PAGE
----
Where He Leads

A phone call with a friend turned from talking about the difficulty of her work and life to expressions of longing for something more life giving. As she thought about how that might look, I heard the “Can it be?” hopefulness in her quiet tears. Can there be a life lived differently than what I know now? Can my hopes for the future be more than a dream? Can I be more confident in who I am—show up and offer my perspective, voice, and gifts? Can my contributions matter? Can I matter? Can I let go of expectations to be like someone else and enjoy being the woman God created me to be? Can I enjoy life and breathe in restfulness, joy, and peace? Yes, that and so much more. God hears our personal expressions of the question, “Can it be?” He knows each of us and the dreams and hopes for fullness of life that tug at our soul . . . and how uncertainty can feel as if we are walking in the dark. I’ve had a similar list of can-it-be wonderings that I’ve kept tucked away in my heart. Snatches of the longings spill out in vulnerable moments, reminding me that I still have more to discover, more to move toward, more to lean into with God. He reminds me of the beauty and gift of His presence as life and as light in my darkness, as the one who invites me to be His light bearer. “In him was life, and the life was the light of men. The light shines in the darkness, and the darkness has not overcome it.” John 1:4-5 “Again Jesus spoke to them saying, ‘I am the light of the world. Whoever follows me will not walk in darkness but will have the light of life.'” John 8:12 “For at one time you were darkness, but now you are light in the Lord. Walk as children of light.” Ephesians 5:8 I continue to be in process, learning to comprehend and trust all of who He is and the timing of His work and grace . . . How when the answers to my questions and cries seem to be met with silence, He is not absent. He is present and holding me, drawing me to deeper, truer places with Him. How He does not want me to rush through pain or the darkness of the moment,...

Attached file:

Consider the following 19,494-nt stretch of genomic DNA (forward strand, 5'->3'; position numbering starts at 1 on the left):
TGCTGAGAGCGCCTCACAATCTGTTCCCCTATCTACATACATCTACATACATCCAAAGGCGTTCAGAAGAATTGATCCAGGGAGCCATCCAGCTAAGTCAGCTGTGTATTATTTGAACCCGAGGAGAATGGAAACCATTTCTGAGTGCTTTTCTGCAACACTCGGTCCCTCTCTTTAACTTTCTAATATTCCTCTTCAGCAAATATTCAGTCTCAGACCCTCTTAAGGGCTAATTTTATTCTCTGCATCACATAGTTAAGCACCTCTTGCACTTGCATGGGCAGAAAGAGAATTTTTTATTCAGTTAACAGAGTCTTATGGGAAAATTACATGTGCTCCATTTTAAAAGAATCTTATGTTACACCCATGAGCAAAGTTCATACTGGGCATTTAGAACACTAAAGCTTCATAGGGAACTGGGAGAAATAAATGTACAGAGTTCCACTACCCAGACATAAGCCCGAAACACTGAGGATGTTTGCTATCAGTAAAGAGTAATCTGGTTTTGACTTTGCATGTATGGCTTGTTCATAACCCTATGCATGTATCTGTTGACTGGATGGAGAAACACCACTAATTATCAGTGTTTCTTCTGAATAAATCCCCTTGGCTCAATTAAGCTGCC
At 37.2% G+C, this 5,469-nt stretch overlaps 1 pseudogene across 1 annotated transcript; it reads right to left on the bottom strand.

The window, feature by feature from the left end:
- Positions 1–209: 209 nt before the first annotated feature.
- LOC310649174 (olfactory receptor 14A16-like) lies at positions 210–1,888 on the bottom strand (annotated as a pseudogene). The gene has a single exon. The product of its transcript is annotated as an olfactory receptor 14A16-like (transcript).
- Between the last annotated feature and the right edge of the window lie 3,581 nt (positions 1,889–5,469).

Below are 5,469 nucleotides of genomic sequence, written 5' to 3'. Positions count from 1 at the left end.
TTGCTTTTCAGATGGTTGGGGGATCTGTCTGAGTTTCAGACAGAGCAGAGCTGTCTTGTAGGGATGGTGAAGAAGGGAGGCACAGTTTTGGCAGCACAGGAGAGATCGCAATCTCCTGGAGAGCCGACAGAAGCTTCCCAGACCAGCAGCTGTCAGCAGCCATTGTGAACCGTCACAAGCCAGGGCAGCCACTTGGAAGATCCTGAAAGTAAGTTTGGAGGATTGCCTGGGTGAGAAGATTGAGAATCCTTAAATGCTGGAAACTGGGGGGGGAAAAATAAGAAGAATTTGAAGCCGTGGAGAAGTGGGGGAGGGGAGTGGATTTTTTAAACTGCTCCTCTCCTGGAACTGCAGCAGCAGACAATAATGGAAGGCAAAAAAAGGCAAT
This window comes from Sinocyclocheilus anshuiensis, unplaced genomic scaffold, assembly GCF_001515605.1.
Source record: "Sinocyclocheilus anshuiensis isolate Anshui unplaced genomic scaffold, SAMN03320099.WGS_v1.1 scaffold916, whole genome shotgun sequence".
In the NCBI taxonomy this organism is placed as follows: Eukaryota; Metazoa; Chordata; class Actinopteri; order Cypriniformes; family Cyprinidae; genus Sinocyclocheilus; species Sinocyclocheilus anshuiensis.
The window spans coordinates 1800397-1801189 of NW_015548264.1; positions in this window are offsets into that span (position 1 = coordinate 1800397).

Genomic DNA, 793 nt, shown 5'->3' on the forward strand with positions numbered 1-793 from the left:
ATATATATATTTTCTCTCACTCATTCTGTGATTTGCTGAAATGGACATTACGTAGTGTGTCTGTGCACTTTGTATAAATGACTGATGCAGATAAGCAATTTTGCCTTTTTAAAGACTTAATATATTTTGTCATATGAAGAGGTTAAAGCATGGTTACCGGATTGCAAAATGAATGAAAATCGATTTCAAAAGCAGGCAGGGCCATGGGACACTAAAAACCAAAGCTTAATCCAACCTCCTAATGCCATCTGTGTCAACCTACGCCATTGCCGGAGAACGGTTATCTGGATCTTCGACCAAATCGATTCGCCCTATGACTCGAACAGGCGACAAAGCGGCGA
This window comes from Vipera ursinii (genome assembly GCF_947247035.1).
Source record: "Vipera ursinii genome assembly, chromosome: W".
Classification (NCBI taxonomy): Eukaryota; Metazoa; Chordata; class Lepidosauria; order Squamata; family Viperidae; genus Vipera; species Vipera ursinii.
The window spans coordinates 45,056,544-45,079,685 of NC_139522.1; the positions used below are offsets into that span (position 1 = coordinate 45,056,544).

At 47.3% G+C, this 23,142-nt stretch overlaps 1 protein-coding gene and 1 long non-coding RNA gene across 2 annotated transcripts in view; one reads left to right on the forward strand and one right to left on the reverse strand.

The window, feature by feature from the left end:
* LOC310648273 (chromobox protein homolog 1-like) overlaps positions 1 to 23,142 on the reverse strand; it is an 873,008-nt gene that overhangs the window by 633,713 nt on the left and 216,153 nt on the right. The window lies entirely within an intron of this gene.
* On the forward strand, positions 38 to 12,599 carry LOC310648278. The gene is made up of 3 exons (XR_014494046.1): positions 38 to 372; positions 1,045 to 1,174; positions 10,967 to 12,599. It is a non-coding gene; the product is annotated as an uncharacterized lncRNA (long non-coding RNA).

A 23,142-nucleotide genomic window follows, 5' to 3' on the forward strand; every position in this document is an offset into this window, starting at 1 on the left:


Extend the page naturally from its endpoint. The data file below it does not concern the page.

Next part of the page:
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Through a Heart of Thankfulness